• 12. Logistics Strategy Approach Supply Chain Risks • Pressures on supply chains can all be called risks, which are amplified by the current acceptance of:  distance from suppliers and customers  focus on speed of operations  disruption of natural and political disasters  elimination of ‘safety margins’ concerning time, inventory and working capital. PPTs t/a A Framework for Supply Chains by Oakden and Leonaite © 2011 McGraw-Hill Australia Pty Ltd 2-12
  • 13. Logistics Strategy Approach Supply Chain Risks • Risk assessment – important initial process in risk management for supply chains, it consists of the following steps:         Identify potential supply chain risks Observe the process Identify and document the criticality of risks Assess the likelihood of the event occurring Assess the consequences Develop a risk management plan Implement Evaluate PPTs t/a A Framework for Supply Chains by Oakden and Leonaite © 2011 McGraw-Hill Australia Pty Ltd 2-13
  • 14. Logistics Strategy Considerations • Assumptions must be made relating to future demand requirements, based on the quality of data. • Additional questions relating to the logistics strategy are:  What is the fit between life cycle stages of products and the design of specific logistical activities?  How can customer service be improved, with reference to the ‘cost to serve’? PPTs t/a A Framework for Supply Chains by Oakden and Leonaite © 2011 McGraw-Hill Australia Pty Ltd 2-14
  • 15. Logistics Strategy Considerations  Where should the various parts of the manufacturing process be performed?  From where should materials and components be sourced?  Should the enterprise have ownership or control of the upstream and downstream links?  What global collaborations will assist the efficiency and effectiveness of the supply chains? PPTs t/a A Framework for Supply Chains by Oakden and Leonaite © 2011 McGraw-Hill Australia Pty Ltd 2-15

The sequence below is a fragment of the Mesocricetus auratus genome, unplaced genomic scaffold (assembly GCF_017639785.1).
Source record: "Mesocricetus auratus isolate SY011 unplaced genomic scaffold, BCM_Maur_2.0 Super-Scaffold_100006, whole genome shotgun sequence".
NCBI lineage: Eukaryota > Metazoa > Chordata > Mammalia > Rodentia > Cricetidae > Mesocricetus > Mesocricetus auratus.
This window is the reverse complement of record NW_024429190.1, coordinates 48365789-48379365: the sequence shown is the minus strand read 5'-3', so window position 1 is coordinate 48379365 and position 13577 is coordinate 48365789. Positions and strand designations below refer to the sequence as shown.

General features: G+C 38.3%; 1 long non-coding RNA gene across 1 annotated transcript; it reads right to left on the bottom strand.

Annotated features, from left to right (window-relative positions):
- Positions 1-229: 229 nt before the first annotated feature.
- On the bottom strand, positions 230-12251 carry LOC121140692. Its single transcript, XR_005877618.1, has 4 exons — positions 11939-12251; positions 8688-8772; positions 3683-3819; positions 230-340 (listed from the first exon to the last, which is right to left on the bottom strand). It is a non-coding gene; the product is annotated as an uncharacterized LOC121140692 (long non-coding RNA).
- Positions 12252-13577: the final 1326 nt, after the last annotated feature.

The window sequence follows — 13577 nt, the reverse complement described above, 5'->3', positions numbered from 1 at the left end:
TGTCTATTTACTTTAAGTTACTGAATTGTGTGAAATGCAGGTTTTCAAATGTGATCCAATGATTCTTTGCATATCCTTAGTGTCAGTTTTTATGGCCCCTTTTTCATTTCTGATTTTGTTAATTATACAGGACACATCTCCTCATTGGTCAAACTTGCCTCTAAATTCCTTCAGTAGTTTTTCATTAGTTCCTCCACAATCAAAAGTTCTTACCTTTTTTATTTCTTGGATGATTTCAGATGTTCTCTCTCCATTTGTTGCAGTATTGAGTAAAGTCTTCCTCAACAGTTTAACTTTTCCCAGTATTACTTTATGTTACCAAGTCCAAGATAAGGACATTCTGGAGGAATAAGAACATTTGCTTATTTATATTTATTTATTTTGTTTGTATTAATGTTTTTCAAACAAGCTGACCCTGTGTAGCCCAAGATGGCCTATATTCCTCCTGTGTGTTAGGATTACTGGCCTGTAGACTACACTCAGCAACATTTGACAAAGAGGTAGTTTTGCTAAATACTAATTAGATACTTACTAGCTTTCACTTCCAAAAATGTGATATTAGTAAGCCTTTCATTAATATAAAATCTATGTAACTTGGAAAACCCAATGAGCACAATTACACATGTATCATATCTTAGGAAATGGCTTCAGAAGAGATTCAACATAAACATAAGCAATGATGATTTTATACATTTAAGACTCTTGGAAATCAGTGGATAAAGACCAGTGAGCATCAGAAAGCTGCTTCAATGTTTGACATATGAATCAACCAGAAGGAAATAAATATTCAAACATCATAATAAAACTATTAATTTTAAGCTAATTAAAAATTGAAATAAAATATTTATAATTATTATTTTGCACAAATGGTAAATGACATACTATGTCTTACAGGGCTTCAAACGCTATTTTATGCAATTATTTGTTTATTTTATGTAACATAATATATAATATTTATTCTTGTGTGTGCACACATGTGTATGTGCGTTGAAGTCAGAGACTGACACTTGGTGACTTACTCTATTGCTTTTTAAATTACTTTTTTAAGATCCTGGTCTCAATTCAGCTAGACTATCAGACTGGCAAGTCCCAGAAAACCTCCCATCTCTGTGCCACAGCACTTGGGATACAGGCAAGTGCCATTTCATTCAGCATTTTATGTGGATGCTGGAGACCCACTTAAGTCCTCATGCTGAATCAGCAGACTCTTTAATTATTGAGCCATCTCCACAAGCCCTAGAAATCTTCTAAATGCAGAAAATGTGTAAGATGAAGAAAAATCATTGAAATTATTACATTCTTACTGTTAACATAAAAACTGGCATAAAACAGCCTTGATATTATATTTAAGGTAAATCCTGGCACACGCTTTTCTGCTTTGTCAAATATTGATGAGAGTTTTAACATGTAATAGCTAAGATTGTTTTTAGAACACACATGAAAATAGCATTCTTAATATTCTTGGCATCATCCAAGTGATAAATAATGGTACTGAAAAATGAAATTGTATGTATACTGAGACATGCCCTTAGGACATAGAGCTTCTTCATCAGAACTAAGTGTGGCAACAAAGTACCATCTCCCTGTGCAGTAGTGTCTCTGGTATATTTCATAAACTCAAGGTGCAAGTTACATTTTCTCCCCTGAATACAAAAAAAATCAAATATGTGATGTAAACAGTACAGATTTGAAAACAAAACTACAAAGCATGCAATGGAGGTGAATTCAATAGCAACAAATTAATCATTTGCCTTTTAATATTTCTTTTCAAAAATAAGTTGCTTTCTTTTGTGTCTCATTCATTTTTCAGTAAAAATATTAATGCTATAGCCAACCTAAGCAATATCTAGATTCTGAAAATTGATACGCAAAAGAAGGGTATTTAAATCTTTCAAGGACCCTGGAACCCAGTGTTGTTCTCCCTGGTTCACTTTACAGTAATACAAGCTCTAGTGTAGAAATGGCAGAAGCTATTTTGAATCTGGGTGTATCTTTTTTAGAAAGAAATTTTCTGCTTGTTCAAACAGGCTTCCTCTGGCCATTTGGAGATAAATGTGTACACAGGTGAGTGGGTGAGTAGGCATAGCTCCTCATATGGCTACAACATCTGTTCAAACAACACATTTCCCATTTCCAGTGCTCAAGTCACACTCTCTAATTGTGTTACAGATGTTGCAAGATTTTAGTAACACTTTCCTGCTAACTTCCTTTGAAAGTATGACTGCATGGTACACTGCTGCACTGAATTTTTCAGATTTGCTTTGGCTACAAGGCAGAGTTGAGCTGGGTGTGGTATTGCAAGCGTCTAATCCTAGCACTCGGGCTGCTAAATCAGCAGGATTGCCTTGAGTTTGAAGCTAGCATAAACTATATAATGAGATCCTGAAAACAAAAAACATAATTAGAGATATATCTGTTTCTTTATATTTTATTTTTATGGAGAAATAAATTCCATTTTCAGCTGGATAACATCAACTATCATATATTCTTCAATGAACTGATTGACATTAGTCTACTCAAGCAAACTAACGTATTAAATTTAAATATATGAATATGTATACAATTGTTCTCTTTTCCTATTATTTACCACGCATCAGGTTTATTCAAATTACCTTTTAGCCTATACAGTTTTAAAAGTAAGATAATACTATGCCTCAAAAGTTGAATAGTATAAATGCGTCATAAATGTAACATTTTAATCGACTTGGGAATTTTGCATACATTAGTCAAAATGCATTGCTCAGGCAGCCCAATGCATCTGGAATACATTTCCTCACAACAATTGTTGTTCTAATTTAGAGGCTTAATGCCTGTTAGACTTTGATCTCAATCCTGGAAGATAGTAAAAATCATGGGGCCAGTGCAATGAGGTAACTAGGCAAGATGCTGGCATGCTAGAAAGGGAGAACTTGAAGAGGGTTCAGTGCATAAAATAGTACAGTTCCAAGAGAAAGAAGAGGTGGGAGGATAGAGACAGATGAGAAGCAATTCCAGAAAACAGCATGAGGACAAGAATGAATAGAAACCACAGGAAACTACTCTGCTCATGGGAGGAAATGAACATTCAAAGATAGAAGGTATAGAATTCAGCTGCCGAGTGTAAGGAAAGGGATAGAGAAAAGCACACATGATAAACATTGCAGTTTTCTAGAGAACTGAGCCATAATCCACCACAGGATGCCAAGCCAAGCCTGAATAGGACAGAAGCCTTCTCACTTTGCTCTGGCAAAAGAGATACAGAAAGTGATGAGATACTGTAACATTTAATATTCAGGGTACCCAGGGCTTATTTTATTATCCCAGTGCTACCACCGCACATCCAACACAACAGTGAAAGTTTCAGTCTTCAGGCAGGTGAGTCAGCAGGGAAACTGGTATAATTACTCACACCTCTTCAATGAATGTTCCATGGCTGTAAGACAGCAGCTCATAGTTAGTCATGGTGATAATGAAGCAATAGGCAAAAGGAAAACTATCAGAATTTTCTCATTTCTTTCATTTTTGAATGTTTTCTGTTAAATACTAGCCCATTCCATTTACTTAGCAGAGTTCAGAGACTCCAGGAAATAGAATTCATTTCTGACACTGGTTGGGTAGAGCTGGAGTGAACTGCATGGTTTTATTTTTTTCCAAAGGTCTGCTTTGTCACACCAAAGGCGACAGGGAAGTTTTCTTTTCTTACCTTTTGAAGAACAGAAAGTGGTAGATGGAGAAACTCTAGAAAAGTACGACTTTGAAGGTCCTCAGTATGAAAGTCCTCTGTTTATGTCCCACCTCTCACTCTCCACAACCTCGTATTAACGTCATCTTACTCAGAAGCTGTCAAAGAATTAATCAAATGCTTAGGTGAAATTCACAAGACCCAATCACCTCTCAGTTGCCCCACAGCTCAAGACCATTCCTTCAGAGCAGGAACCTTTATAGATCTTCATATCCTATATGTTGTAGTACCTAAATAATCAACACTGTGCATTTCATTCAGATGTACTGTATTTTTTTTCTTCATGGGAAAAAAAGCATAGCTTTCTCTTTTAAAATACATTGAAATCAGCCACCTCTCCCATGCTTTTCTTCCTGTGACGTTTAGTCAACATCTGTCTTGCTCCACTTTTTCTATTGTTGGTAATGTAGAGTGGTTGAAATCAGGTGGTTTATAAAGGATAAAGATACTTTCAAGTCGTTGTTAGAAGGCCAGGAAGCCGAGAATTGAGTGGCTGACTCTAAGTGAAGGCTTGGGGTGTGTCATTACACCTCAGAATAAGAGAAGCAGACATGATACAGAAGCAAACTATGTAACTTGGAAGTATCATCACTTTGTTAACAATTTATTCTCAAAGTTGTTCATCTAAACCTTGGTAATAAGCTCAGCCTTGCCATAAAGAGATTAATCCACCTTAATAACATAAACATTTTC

• 16. Logistics Strategy Considerations Network mapping • Network mapping can be of value in providing a visual structure for a business. • Network mapping requires the capturing of extensive information, such as:  the direction and volume of materials flowing through each supply chain  details of core suppliers and customers and their respective locations  ownership and control of specific links  contractual responsibilities. PPTs t/a A Framework for Supply Chains by Oakden and Leonaite © 2011 McGraw-Hill Australia Pty Ltd 2-16
  • 17. Logistics Strategy Considerations Network mapping • The benefits of using network mapping for a supply network: 1. It shows how value is being driven through the supply chains. 2. It maintains the big picture of the business. 3. It assists in maintaining competitiveness. PPTs t/a A Framework for Supply Chains by Oakden and Leonaite © 2011 McGraw-Hill Australia Pty Ltd 2-17
  • 18. Logistics Strategy Considerations Logistics Strategy Elements • Logistics strategy can be considered within five elements: 1. Customer service strategy 2. Inventory location strategy 3. Inventory management policy 4. Cost strategy 5. Transport and distribution strategy PPTs t/a A Framework for Supply Chains by Oakden and Leonaite © 2011 McGraw-Hill Australia Pty Ltd 2-18
  • 19. Logistics Strategy Considerations Logistics Strategy Elements • Outsourcing strategy – degree to which the business will ‘make’ (do something within the business) or ‘buy’ (contract another party to do something). • Off-shoring – the transfer of an organisational function to another country; this decision is likely to be outsourced. • Near-shoring – signifies outsourcing or relocating operations to a lower cost country that is within a few hours’ distance. • In-sourcing – a function that has been outsourced is being brought back within the enterprise. PPTs t/a A Framework for Supply Chains by Oakden and Leonaite © 2011 McGraw-Hill Australia Pty Ltd 2-19
  • 20. Sustainability and Logistics Strategy Sustainability and business • Future sustainability of supply chains increasingly important element of the logistics strategy. • Critical element of sustainability is the operation of supply chains. • Both product and service companies can incorporate sustainability objectives within their overall business and supply chain logistics strategy. • Examples: HP and Linfox PPTs t/a A Framework for Supply Chains by Oakden and Leonaite © 2011 McGraw-Hill Australia Pty Ltd 2-20
  • 21. Sustainability and Logistics Strategy Reverse Logistics Process of handling items as they travel back through a supply chain for one of the following reasons: • recall (faulty) • repair (service) • returns (warranty) • recycle (convert) • refurbishment (end of lease or rental period) • remanufacturing (hours of operation or trade-in). PPTs t/a A Framework for Supply Chains by Oakden and Leonaite © 2011 McGraw-Hill Australia Pty Ltd 2-21
  • 22. Sustainability and Logistics Strategy Developments in freight movement • Dense trade cluster (DTC) – An approach to improving and consolidating freight movements. • Typical designations of DTCs:  freight village  inland port  logistics hub  logistics city. PPTs t/a A Framework for Supply Chains by Oakden and Leonaite © 2011 McGraw-Hill Australia Pty Ltd 2-22